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The Canadian Human Rights Tribunal (CHRT) says it will develop a new system of child welfare for First Nations on reserves, putting an end to inequalities experienced by First Nations Children.
The Assembly of First Nations (AFN) welcomes the decision to jointly develop the system and “ensure safety, fairness, and equality for First Nations children and families.”
The highly anticipated decision from the CHRT was released on Tuesday morning and it states that the Government of Canada has discriminated against First Nations children and families on reserve since the beginning of residential schools. The CHRT is requiring the federal government to work with parties to identify a process for remedy.
"Today the kids win. Today the children are put first," said AFN National Chief Perry Bellegarde. "This ruling is nine years in the making. That is a full generation of children waiting for justice and fairness, not to mention the decades of discrimination that has created the gap between First Nations and Canadians. First Nations are ready to work together with the federal government to develop a new system of child and family services as directed by the CHRT, and this includes immediate relief funding for First Nations children and families and a new collaborative approach to a funding formula that is responsive to needs, reflective of regional diversity and respects fundamental human rights. We cannot wait any longer to close the gap, and I look forward to seeing how the next federal budget will support safety, fairness and equity for First Nations children and families."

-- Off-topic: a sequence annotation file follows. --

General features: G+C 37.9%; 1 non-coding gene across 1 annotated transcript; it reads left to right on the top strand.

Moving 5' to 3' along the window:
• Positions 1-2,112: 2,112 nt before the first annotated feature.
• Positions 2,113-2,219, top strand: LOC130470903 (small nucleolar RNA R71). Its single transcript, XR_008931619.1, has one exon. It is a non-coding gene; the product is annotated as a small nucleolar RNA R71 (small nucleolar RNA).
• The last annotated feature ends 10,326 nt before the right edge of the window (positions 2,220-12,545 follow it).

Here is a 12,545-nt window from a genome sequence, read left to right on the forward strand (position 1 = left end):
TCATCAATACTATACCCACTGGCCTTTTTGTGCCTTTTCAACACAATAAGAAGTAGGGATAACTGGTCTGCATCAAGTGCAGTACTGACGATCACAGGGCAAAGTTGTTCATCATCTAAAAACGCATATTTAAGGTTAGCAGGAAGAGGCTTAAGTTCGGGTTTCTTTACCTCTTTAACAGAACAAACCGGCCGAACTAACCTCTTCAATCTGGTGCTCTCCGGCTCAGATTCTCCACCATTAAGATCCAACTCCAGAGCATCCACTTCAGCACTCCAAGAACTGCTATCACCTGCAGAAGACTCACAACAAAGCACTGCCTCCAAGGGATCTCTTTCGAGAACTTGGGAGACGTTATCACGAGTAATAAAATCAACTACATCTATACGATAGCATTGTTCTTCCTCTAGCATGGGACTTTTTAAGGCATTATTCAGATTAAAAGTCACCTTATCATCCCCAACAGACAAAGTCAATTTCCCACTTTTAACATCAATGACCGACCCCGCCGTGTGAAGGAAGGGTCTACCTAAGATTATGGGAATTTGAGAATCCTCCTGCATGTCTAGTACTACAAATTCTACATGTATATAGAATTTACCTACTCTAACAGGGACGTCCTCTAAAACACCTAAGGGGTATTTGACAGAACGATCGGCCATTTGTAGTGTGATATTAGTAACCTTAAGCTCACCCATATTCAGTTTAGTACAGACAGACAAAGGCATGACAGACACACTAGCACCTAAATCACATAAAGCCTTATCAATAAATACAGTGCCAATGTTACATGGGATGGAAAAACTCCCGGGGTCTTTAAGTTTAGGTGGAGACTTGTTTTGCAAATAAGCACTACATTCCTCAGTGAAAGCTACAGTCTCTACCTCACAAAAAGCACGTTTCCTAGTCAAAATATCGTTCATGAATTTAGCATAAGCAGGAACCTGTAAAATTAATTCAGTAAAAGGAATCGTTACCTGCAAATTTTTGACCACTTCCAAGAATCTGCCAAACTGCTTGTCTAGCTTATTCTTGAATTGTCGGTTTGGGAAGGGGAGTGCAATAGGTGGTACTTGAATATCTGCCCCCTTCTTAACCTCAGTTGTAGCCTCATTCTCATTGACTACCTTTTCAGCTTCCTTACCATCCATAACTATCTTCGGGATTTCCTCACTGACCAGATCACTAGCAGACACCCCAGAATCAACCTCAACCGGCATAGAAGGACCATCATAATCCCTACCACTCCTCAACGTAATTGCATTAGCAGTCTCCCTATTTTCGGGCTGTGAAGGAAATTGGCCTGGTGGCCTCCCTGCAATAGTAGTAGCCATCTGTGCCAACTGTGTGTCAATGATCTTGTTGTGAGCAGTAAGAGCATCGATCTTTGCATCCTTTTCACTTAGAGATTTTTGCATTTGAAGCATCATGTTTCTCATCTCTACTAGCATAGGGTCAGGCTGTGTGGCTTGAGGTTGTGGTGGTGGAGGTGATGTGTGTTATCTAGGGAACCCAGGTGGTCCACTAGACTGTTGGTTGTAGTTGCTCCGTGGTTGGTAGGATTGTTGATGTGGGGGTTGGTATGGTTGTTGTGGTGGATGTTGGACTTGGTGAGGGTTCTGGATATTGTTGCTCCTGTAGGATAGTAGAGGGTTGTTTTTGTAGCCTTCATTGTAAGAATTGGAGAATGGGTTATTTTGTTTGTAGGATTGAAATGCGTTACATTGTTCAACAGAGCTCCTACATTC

The CHRT found the federal government is discriminating against First Nations children and families on reserve by providing flawed and inequitable child welfare services for decades. The decision further states that the Government of Canada has failed to fully implement Jordan's Principle, which is meant to ensure equitable access to government services available to other children in Canada.
The AFN is seeking immediate funding relief for First Nations children and families based on real needs and reflective of regional diversity and the establishment of an oversight mechanism to ensure equity and fairness are achieved, and maintained.
The Minister of Indigenous and Northern Affairs, Carolyn Bennett, issued a statement following the decision.
“The Tribunal has made it clear that the system in place today is failing. In a society as prosperous and as generous as Canada, this is unacceptable. This Government agrees that we can and must do better.
We must address the inexcusable number of children in care and make real progress on the social outcomes for children by working with First Nations leaders and communities, provincial and territorial partners. Child and family services issues are complex and require constructive dialogue through a renewed relationship built on trust and partnership. Together, we will make the right changes for better outcomes for First Nations children.”
Many are calling this a historic day in Canada as it will have a profound impact on how the Government of Canada funds other on-reserve programs and services. In February 2007, the First Nations Child and Family Caring Society of Canada (FNCFCSC) and the Assembly of First Nations lodged a complaint with the Canadian Human Rights Commission.
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